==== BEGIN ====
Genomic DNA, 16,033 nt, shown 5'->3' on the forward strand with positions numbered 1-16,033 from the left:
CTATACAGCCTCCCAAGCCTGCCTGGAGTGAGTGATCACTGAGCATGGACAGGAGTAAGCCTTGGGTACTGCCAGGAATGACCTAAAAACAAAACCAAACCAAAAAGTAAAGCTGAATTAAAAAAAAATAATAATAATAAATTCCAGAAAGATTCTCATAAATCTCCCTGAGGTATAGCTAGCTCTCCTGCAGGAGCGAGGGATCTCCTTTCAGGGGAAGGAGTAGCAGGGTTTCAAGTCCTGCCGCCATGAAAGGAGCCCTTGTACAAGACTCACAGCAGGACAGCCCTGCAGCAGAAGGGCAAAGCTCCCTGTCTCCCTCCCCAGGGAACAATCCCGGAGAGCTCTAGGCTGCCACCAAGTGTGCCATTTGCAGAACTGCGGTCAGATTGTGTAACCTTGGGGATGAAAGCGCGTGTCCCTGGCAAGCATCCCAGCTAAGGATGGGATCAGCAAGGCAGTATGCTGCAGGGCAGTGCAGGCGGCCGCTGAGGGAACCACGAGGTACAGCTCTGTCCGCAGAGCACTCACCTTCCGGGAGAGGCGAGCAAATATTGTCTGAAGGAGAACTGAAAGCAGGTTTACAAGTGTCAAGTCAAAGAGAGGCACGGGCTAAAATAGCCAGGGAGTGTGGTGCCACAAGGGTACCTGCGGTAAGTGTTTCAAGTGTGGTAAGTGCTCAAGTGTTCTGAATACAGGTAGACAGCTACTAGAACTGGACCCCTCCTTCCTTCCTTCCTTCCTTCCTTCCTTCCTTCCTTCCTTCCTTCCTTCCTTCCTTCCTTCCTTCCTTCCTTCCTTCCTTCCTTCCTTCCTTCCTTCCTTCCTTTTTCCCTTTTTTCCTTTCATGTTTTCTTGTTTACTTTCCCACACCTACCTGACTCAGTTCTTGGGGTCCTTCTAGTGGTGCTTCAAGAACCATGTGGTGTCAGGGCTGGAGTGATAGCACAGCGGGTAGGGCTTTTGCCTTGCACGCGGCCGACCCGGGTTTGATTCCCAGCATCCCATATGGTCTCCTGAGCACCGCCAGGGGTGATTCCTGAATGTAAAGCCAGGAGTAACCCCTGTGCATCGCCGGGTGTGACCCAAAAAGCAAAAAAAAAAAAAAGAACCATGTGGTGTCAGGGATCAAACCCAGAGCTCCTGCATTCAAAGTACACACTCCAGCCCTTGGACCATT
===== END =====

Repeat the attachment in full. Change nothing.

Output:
Genomic DNA, 16,033 nt, shown 5'->3' on the forward strand with positions numbered 1-16,033 from the left:
CTATACAGCCTCCCAAGCCTGCCTGGAGTGAGTGATCACTGAGCATGGACAGGAGTAAGCCTTGGGTACTGCCAGGAATGACCTAAAAACAAAACCAAACCAAAAAGTAAAGCTGAATTAAAAAAAAATAATAATAATAAATTCCAGAAAGATTCTCATAAATCTCCCTGAGGTATAGCTAGCTCTCCTGCAGGAGCGAGGGATCTCCTTTCAGGGGAAGGAGTAGCAGGGTTTCAAGTCCTGCCGCCATGAAAGGAGCCCTTGTACAAGACTCACAGCAGGACAGCCCTGCAGCAGAAGGGCAAAGCTCCCTGTCTCCCTCCCCAGGGAACAATCCCGGAGAGCTCTAGGCTGCCACCAAGTGTGCCATTTGCAGAACTGCGGTCAGATTGTGTAACCTTGGGGATGAAAGCGCGTGTCCCTGGCAAGCATCCCAGCTAAGGATGGGATCAGCAAGGCAGTATGCTGCAGGGCAGTGCAGGCGGCCGCTGAGGGAACCACGAGGTACAGCTCTGTCCGCAGAGCACTCACCTTCCGGGAGAGGCGAGCAAATATTGTCTGAAGGAGAACTGAAAGCAGGTTTACAAGTGTCAAGTCAAAGAGAGGCACGGGCTAAAATAGCCAGGGAGTGTGGTGCCACAAGGGTACCTGCGGTAAGTGTTTCAAGTGTGGTAAGTGCTCAAGTGTTCTGAATACAGGTAGACAGCTACTAGAACTGGACCCCTCCTTCCTTCCTTCCTTCCTTCCTTCCTTCCTTCCTTCCTTCCTTCCTTCCTTCCTTCCTTCCTTCCTTCCTTCCTTCCTTCCTTCCTTCCTTCCTTCCTTCCTTTTTCCCTTTTTTCCTTTCATGTTTTCTTGTTTACTTTCCCACACCTACCTGACTCAGTTCTTGGGGTCCTTCTAGTGGTGCTTCAAGAACCATGTGGTGTCAGGGCTGGAGTGATAGCACAGCGGGTAGGGCTTTTGCCTTGCACGCGGCCGACCCGGGTTTGATTCCCAGCATCCCATATGGTCTCCTGAGCACCGCCAGGGGTGATTCCTGAATGTAAAGCCAGGAGTAACCCCTGTGCATCGCCGGGTGTGACCCAAAAAGCAAAAAAAAAAAAAAGAACCATGTGGTGTCAGGGATCAAACCCAGAGCTCCTGCATTCAAAGTACACACTCCAGCCCTTGGACCATT